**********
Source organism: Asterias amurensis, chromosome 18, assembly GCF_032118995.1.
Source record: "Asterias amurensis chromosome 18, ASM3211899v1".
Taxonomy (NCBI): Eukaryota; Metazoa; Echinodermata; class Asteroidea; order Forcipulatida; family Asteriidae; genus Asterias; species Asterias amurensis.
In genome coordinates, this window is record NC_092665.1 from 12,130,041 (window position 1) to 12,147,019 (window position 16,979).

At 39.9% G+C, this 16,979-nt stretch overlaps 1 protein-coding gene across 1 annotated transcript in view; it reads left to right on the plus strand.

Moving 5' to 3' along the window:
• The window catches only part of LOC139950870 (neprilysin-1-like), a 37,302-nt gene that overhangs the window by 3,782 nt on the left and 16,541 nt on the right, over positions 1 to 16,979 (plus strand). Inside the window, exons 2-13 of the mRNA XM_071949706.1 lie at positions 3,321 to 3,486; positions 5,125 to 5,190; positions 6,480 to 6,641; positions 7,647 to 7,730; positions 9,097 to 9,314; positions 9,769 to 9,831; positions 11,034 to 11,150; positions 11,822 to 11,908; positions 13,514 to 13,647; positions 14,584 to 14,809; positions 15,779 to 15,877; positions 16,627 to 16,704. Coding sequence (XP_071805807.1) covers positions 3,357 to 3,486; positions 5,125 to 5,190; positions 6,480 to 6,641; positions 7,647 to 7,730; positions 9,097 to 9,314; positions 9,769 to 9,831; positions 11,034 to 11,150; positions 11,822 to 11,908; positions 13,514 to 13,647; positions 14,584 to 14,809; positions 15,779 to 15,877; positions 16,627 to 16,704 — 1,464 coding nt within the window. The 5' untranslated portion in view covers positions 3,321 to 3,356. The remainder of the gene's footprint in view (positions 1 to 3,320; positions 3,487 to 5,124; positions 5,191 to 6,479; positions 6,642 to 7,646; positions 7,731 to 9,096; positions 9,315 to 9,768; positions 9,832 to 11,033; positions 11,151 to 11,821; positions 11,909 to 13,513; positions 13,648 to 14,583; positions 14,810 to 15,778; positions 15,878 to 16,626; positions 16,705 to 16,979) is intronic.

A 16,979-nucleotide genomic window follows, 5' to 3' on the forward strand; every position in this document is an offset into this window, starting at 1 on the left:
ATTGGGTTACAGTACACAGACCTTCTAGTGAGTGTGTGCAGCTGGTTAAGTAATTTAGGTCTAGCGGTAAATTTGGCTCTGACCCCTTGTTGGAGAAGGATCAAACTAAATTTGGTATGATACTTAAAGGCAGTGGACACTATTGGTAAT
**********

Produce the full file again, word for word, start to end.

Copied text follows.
Source organism: Asterias amurensis, chromosome 18, assembly GCF_032118995.1.
Source record: "Asterias amurensis chromosome 18, ASM3211899v1".
Taxonomy (NCBI): Eukaryota; Metazoa; Echinodermata; class Asteroidea; order Forcipulatida; family Asteriidae; genus Asterias; species Asterias amurensis.
In genome coordinates, this window is record NC_092665.1 from 12,130,041 (window position 1) to 12,147,019 (window position 16,979).

At 39.9% G+C, this 16,979-nt stretch overlaps 1 protein-coding gene across 1 annotated transcript in view; it reads left to right on the plus strand.

Moving 5' to 3' along the window:
• The window catches only part of LOC139950870 (neprilysin-1-like), a 37,302-nt gene that overhangs the window by 3,782 nt on the left and 16,541 nt on the right, over positions 1 to 16,979 (plus strand). Inside the window, exons 2-13 of the mRNA XM_071949706.1 lie at positions 3,321 to 3,486; positions 5,125 to 5,190; positions 6,480 to 6,641; positions 7,647 to 7,730; positions 9,097 to 9,314; positions 9,769 to 9,831; positions 11,034 to 11,150; positions 11,822 to 11,908; positions 13,514 to 13,647; positions 14,584 to 14,809; positions 15,779 to 15,877; positions 16,627 to 16,704. Coding sequence (XP_071805807.1) covers positions 3,357 to 3,486; positions 5,125 to 5,190; positions 6,480 to 6,641; positions 7,647 to 7,730; positions 9,097 to 9,314; positions 9,769 to 9,831; positions 11,034 to 11,150; positions 11,822 to 11,908; positions 13,514 to 13,647; positions 14,584 to 14,809; positions 15,779 to 15,877; positions 16,627 to 16,704 — 1,464 coding nt within the window. The 5' untranslated portion in view covers positions 3,321 to 3,356. The remainder of the gene's footprint in view (positions 1 to 3,320; positions 3,487 to 5,124; positions 5,191 to 6,479; positions 6,642 to 7,646; positions 7,731 to 9,096; positions 9,315 to 9,768; positions 9,832 to 11,033; positions 11,151 to 11,821; positions 11,909 to 13,513; positions 13,648 to 14,583; positions 14,810 to 15,778; positions 15,878 to 16,626; positions 16,705 to 16,979) is intronic.

A 16,979-nucleotide genomic window follows, 5' to 3' on the forward strand; every position in this document is an offset into this window, starting at 1 on the left:
ATTGGGTTACAGTACACAGACCTTCTAGTGAGTGTGTGCAGCTGGTTAAGTAATTTAGGTCTAGCGGTAAATTTGGCTCTGACCCCTTGTTGGAGAAGGATCAAACTAAATTTGGTATGATACTTAAAGGCAGTGGACACTATTGGTAAT